Tyrosine is a nonessential amino acid, which is synthesized by hydroxylation of an essential amino acid phenylalanine. Protein Kinases are group of enzymes that play an important role in the complexity of the several biological systems present in the human body. The genetic information of humans is known to consist of about 500 protein kinases, which are structurally identified by having a 3-dimensional structure.1
Tyrosine kinases are enzymes that catalyze the transfer of phosphate groups to residues of tyrosine by the use phosphate obtained from Adenosine Triphosphate (ATP). Protein phosphorylation is the process of introducing a phosphate group to a protein, which causes a change in ...view middle of the document...
Figure 3: Cartoon Rendering of Tyrosine kinase
Figure 4: Surface rendering tyrosine kinaase showing the binding site of the cofactor and the width of the binding channel.
Role and Benefit of Tyrosine Kinase
Tyrosine kinases are located on the cell surface, in the cytoplasm and they are usually involved in the development, and spread of different cancer types, which makes tyrosine kinase important for cancer therapy. Tyrosine kinase inhibitors have been discovered to have effects against different types of cancer.
Cancer chemotherapy is one of the major medical problems in the recent years because the drugs used for the therapy are sometimes ineffective and even when they are effective, it is usually only for a short period of time. Tyrosine kinase inhibitors have been discovered to have effective antitumor activities because they can compete with the ATP binding site of several oncogenes.
The use of chemotherapy is usually ineffective because it usually does not distinguish between normal cells and tumor cells, since they both undergo division. This is why the used of tyrosine kinase inhibitors for cancer therapy is important, since it can be used in targeting only the tumor cells. Tyrosine kinase plays an important role in cancer therapy since it is necessary in the growth factor signaling. The activation of tyrosine kinase can lead to an increase in the growth of tumor cells. In table 1 the tyrosine kinase inhibitors associated with specific mutations are listed.5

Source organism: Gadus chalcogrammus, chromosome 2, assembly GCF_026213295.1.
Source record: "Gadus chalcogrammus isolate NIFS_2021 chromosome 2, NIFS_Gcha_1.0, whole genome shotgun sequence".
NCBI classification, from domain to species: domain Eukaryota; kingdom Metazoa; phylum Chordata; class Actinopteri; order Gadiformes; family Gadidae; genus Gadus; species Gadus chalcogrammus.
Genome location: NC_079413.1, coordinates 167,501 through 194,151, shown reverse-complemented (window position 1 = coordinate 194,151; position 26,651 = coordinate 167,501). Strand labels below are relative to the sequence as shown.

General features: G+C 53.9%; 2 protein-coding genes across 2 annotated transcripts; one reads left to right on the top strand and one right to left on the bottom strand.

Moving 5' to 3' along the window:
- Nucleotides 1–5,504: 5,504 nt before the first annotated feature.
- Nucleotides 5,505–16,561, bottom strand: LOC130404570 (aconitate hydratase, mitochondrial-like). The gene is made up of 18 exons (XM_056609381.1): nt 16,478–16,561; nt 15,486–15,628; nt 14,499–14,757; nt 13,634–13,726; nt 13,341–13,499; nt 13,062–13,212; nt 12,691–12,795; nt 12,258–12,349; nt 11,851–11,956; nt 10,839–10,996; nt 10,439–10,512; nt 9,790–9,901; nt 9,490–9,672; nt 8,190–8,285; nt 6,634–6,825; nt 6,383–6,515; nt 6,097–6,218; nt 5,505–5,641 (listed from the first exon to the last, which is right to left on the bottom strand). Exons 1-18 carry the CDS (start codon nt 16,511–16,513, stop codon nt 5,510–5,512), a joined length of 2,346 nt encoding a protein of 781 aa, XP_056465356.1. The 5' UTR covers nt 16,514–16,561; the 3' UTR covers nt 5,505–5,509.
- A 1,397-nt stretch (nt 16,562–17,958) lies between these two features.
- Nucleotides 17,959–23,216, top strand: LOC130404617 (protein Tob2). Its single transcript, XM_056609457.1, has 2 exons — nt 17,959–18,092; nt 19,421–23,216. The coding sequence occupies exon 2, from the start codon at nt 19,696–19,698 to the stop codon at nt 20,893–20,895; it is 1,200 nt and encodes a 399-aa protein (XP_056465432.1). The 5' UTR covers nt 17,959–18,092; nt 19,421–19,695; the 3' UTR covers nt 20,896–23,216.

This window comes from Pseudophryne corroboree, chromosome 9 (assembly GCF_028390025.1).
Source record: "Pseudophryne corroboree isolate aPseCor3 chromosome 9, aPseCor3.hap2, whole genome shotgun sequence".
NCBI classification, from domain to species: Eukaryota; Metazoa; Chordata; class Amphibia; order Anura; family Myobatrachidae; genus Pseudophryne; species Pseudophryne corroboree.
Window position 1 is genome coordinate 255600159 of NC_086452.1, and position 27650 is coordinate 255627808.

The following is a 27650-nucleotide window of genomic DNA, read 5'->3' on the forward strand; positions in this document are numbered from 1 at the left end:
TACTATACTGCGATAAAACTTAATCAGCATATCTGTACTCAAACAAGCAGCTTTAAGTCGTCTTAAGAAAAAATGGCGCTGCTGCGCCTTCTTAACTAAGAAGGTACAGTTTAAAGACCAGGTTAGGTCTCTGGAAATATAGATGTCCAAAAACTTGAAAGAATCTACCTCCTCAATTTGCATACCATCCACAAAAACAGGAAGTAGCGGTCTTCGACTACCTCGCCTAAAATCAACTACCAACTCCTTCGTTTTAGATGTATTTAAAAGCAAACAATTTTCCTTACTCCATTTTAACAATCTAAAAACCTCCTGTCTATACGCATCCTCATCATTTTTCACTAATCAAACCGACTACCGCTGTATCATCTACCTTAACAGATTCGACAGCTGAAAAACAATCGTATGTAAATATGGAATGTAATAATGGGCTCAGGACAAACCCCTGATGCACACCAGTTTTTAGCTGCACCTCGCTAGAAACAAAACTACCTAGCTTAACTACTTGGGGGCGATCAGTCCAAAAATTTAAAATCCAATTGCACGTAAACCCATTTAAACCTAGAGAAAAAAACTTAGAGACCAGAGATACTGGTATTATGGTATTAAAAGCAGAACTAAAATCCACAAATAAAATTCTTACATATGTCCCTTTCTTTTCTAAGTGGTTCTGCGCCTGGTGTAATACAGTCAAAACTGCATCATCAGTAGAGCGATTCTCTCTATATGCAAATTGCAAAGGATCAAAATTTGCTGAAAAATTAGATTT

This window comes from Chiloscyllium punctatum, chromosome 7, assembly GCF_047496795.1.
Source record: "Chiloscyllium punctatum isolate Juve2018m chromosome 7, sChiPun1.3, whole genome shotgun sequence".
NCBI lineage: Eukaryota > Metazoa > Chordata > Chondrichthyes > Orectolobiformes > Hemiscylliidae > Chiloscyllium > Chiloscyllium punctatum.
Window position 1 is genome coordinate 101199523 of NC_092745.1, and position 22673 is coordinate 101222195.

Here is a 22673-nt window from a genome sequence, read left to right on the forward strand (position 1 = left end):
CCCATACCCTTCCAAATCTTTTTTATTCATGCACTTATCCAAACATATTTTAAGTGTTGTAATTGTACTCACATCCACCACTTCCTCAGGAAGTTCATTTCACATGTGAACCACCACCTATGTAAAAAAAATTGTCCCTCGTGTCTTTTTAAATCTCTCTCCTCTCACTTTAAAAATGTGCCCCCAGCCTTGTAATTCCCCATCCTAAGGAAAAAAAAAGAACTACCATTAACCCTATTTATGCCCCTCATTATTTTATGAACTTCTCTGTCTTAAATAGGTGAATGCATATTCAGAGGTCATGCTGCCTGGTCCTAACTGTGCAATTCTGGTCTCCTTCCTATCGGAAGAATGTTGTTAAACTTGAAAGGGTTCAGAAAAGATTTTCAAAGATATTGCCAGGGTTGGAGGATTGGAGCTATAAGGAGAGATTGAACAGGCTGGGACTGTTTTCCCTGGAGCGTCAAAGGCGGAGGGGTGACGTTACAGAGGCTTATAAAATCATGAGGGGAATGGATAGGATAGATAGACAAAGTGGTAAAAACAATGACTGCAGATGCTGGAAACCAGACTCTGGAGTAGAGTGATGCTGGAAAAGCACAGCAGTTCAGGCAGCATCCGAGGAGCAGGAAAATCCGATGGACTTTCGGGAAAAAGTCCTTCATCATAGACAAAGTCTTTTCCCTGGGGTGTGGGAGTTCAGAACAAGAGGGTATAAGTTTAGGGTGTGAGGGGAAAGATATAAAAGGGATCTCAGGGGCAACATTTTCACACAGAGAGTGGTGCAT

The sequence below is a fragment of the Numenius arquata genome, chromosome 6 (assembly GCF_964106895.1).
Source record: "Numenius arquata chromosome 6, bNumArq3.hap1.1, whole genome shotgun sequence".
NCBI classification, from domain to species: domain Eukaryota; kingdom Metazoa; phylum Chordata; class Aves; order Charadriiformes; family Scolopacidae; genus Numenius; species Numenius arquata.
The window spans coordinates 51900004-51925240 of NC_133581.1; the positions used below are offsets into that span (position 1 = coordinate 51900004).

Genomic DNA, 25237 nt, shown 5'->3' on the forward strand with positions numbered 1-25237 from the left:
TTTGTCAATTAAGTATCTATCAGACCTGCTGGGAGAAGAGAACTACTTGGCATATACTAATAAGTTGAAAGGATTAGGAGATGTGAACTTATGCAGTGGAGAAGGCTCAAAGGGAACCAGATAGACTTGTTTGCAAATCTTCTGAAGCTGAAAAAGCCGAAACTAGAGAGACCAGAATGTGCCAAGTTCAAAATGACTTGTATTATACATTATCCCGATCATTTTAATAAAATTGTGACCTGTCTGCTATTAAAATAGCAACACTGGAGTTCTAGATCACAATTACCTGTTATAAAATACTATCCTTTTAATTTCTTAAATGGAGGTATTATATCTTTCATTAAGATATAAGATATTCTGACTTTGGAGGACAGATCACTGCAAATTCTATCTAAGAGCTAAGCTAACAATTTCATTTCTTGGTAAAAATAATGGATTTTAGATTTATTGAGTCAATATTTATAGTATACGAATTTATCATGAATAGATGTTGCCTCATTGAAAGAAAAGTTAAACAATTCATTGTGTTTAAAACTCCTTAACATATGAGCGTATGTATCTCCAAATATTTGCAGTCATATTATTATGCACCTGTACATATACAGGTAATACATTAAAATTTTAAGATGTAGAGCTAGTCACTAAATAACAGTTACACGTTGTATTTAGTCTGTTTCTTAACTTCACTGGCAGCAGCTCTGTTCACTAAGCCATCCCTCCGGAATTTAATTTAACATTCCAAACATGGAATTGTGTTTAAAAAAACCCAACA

Table 1: Tyrosine kinase inhibitors and their mutations.5
Chronic myeloid leukemia (CML) and acute lymphoblastic leukemia (ALL) are caused by abnormalities of the t translocation or Philadelphia chromosome which results in the production of BCR-ABL oncogenes by the binding together of the BCR gene onto chromosome 22 and the ABL gene onto chromosome 9. This causes the p210 and p190 to be expressed. The expression of these two forms of protein causes further irregular signaling, resistance of cell death to the cells that are supposed to be differentiating into specific cell types and then causes an increase in the amount of myeloid cells present. These abnormalities lead to the making of the tyrosine inihibitor, imatinib. The BCR-ABL is ideal for targeting imatinib because the mutation of BCR-ABL is found in all patients with chronic myeloid leukemia. In a study carried out in 1997 by Drunker et al., it was discovered that imatinib was not only able to specifically get rid of rapidly multiplying myeloid cells containing BCR-ABL without any negative or toxic effects to normal cells, but it also reduced the amount of BCR-ABL cells formed by about 95%. Imatinib is usually used in the treatment of newly diagnosed patients or patients who did not respond well to interferon-α therapy.5Even though there has been successful use of imatinib, it is till limited, but hopefully the present knowledge of its effects will help in creating more developed drugs that can target...